Click on authorizing applications & sites, then enter a name for the application and click the Generate Password button.


Let me be clear about this, because it can be confusing: enter that specially generated password in the application, not your master email password.

This effectively creates a list of passwords specific to each application. So you can see the date each one was last used, and revoke each app's permission to touch your email individually as necessary without ever revealing your primary email password to any application, ever. See, I told you, there is a method to the apparent madness.

But I Don't Use Gmail

Either nag your email provider to provide two-factor authentication, or switch over. Email security is critically important these days, and switching is easy(ish). GMail has had fully secure connections for quite a while now, and once you add two-factor authentication to the mix, that's about as much online email safety as you can reasonably hope to achieve short of going back to snail mail.

Hey, This Sounds Like a Pain!

I know what you're thinking. Yes, this is a pain in the ass. I'll fully acknowledge that. But you know what's an even bigger pain in the ass? Having your entire online identity stolen and trashed by a hacker who happens to obtain your email password one day. Remember that article I exhorted you to read at the beginning? Oh, you didn't read it? Go freaking read it now!

Permit me to channel Jamie Zawinski one last time: "OMG, entering these email codes on every device I access email would be a lot of work! That sounds like a hassle!" Shut up. I know things. You will listen to me. Do it anyway.

I've been living with this scheme for a few months now, and I've convinced my wife to as well. I won't lie to you; it hasn't all been wine and roses for us either. But it is inconvenient in the same way that bank vaults and door locks are. The upside is that once you enable this, your email becomes extremely secure, to the point that you can (and I regularly do) email yourself highly sensitive data like passwords and logins to other sites you visit so you can easily retrieve them later.

If you choose not to do this, well, at least you've educated yourself about the risks. And I hope you're extremely careful with your email password and change it regularly to something complex. You're making life all too easy for the hackers who make a fabulous living from stealing and permanently defacing online identities just like yours.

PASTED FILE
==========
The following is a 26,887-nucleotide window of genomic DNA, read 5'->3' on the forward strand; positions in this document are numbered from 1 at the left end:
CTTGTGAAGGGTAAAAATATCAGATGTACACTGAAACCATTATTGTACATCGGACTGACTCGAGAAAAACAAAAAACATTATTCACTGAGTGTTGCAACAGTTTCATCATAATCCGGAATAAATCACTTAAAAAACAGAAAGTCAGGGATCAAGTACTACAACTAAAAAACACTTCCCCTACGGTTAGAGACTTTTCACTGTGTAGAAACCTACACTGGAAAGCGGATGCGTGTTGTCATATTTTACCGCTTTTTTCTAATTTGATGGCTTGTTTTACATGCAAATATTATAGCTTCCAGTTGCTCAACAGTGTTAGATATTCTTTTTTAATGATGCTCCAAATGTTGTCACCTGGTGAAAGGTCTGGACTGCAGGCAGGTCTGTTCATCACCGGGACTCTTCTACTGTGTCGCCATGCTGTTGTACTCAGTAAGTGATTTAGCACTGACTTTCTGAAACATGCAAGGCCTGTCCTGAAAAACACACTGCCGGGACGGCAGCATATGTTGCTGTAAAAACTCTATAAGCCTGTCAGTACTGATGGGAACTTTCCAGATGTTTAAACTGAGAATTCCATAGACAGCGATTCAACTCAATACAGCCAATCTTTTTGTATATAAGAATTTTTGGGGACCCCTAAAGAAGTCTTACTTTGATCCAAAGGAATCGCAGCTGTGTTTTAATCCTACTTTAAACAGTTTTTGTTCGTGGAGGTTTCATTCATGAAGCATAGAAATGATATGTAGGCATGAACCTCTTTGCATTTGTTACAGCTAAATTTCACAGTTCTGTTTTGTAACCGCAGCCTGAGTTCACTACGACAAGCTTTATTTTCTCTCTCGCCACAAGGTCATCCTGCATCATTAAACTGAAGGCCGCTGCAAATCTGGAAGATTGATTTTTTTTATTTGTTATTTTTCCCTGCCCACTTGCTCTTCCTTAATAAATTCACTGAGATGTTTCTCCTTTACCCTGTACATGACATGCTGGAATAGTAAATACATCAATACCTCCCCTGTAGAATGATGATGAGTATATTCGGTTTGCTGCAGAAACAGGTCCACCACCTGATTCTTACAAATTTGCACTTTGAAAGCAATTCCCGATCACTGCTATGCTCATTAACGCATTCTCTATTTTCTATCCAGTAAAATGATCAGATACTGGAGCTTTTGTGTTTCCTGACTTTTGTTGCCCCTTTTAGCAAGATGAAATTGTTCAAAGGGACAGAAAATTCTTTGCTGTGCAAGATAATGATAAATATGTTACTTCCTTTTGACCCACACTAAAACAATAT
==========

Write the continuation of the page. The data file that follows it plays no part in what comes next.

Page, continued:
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Posted by Jeff Atwood    120 Comments

Learn to Read the Source, Luke

April 16, 2012

In the calculus of communication, writing coherent paragraphs that your fellow human beings can comprehend and understand is far more difficult than tapping out a few lines of software code that the interpreter or compiler won't barf on.

That's why, when it comes to code, all the documentation probably sucks. And because writing for people is way harder than writing for machines, the documentation will continue to suck for the forseeable future. There's very little you can do about it.

Except for one thing.


You can learn to read the source, Luke.

The transformative power of "source always included" in JavaScript is a major reason why I coined – and continue to believe in – Atwood's Law. Even if "view source" isn't built in (but it totally should be), you should demand access to the underlying source code for your stack. No matter what the documentation says, the source code is the ultimate truth, the best and most definitive and up-to-date documentation you're likely to find. This will be true forever, so the sooner you come to terms with this, the better off you'll be as a software developer.

I had a whole entry I was going to write about this, and then I discovered Brandon Bloom's brilliant post on the topic at Hacker News. Read closely, because he explains the virtue of reading source, and in what context you need to read the source, far better than I could:

I started working with Microsoft platforms professionally at age 15 or so. I worked for Microsoft as a software developer doing integration work on Visual Studio. More than ten years after I first wrote a line of Visual Basic, I wish I could never link against a closed library ever again.

Using software is different than building software. When you're using most software for its primary function, it's a well worn path. Others have encountered the problems and enough people have spoken up to prompt the core contributors to correct the issue. But when you're building software, you're doing something new. And there are so many ways to do it, you'll encounter unused bits, rusty corners, and unfinished experimental code paths. You'll encounter edge cases that have been known to be broken, but were worked around.